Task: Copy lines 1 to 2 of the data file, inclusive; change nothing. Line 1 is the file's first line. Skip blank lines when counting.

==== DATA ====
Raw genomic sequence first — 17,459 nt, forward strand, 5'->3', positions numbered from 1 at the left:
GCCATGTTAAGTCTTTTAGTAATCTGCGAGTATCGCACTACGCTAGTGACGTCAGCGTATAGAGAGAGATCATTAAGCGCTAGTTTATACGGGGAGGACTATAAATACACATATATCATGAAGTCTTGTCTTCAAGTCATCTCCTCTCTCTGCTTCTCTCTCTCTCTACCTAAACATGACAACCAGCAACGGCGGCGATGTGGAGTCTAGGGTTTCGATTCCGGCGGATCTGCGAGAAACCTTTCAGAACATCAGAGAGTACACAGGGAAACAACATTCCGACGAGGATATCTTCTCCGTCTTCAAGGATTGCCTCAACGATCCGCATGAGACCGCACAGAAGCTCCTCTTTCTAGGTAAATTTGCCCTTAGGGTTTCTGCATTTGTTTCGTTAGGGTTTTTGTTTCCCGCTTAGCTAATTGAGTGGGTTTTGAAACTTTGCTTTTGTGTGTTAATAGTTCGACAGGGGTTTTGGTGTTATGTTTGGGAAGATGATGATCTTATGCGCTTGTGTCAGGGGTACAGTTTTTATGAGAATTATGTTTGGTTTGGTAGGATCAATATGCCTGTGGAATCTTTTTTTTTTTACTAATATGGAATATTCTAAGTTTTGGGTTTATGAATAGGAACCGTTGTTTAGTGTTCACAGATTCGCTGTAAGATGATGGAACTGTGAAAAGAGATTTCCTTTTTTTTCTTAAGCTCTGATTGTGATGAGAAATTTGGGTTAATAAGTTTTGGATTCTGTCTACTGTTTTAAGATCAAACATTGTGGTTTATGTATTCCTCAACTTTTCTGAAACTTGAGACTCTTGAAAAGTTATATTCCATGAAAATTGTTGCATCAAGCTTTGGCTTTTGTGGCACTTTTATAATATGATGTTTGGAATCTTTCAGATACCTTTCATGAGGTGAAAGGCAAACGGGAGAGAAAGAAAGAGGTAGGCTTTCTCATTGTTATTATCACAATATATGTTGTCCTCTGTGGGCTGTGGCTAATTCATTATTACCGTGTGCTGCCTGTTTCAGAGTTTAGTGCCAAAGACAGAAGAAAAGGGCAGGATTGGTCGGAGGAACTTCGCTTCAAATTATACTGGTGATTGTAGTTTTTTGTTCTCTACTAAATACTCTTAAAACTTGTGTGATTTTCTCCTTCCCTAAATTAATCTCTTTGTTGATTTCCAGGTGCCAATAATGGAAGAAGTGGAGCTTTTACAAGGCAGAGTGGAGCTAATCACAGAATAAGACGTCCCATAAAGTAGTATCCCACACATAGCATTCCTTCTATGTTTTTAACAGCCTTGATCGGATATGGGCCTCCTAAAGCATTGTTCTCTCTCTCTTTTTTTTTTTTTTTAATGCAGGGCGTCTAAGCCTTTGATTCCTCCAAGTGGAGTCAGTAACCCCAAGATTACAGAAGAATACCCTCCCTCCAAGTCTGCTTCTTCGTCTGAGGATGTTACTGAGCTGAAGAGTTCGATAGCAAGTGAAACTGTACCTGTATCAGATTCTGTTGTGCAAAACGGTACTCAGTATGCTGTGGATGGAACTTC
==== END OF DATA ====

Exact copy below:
Raw genomic sequence first — 17,459 nt, forward strand, 5'->3', positions numbered from 1 at the left:
GCCATGTTAAGTCTTTTAGTAATCTGCGAGTATCGCACTACGCTAGTGACGTCAGCGTATAGAGAGAGATCATTAAGCGCTAGTTTATACGGGGAGGACTATAAATACACATATATCATGAAGTCTTGTCTTCAAGTCATCTCCTCTCTCTGCTTCTCTCTCTCTCTACCTAAACATGACAACCAGCAACGGCGGCGATGTGGAGTCTAGGGTTTCGATTCCGGCGGATCTGCGAGAAACCTTTCAGAACATCAGAGAGTACACAGGGAAACAACATTCCGACGAGGATATCTTCTCCGTCTTCAAGGATTGCCTCAACGATCCGCATGAGACCGCACAGAAGCTCCTCTTTCTAGGTAAATTTGCCCTTAGGGTTTCTGCATTTGTTTCGTTAGGGTTTTTGTTTCCCGCTTAGCTAATTGAGTGGGTTTTGAAACTTTGCTTTTGTGTGTTAATAGTTCGACAGGGGTTTTGGTGTTATGTTTGGGAAGATGATGATCTTATGCGCTTGTGTCAGGGGTACAGTTTTTATGAGAATTATGTTTGGTTTGGTAGGATCAATATGCCTGTGGAATCTTTTTTTTTTTACTAATATGGAATATTCTAAGTTTTGGGTTTATGAATAGGAACCGTTGTTTAGTGTTCACAGATTCGCTGTAAGATGATGGAACTGTGAAAAGAGATTTCCTTTTTTTTCTTAAGCTCTGATTGTGATGAGAAATTTGGGTTAATAAGTTTTGGATTCTGTCTACTGTTTTAAGATCAAACATTGTGGTTTATGTATTCCTCAACTTTTCTGAAACTTGAGACTCTTGAAAAGTTATATTCCATGAAAATTGTTGCATCAAGCTTTGGCTTTTGTGGCACTTTTATAATATGATGTTTGGAATCTTTCAGATACCTTTCATGAGGTGAAAGGCAAACGGGAGAGAAAGAAAGAGGTAGGCTTTCTCATTGTTATTATCACAATATATGTTGTCCTCTGTGGGCTGTGGCTAATTCATTATTACCGTGTGCTGCCTGTTTCAGAGTTTAGTGCCAAAGACAGAAGAAAAGGGCAGGATTGGTCGGAGGAACTTCGCTTCAAATTATACTGGTGATTGTAGTTTTTTGTTCTCTACTAAATACTCTTAAAACTTGTGTGATTTTCTCCTTCCCTAAATTAATCTCTTTGTTGATTTCCAGGTGCCAATAATGGAAGAAGTGGAGCTTTTACAAGGCAGAGTGGAGCTAATCACAGAATAAGACGTCCCATAAAGTAGTATCCCACACATAGCATTCCTTCTATGTTTTTAACAGCCTTGATCGGATATGGGCCTCCTAAAGCATTGTTCTCTCTCTCTTTTTTTTTTTTTTTAATGCAGGGCGTCTAAGCCTTTGATTCCTCCAAGTGGAGTCAGTAACCCCAAGATTACAGAAGAATACCCTCCCTCCAAGTCTGCTTCTTCGTCTGAGGATGTTACTGAGCTGAAGAGTTCGATAGCAAGTGAAACTGTACCTGTATCAGATTCTGTTGTGCAAAACGGTACTCAGTATGCTGTGGATGGAACTTC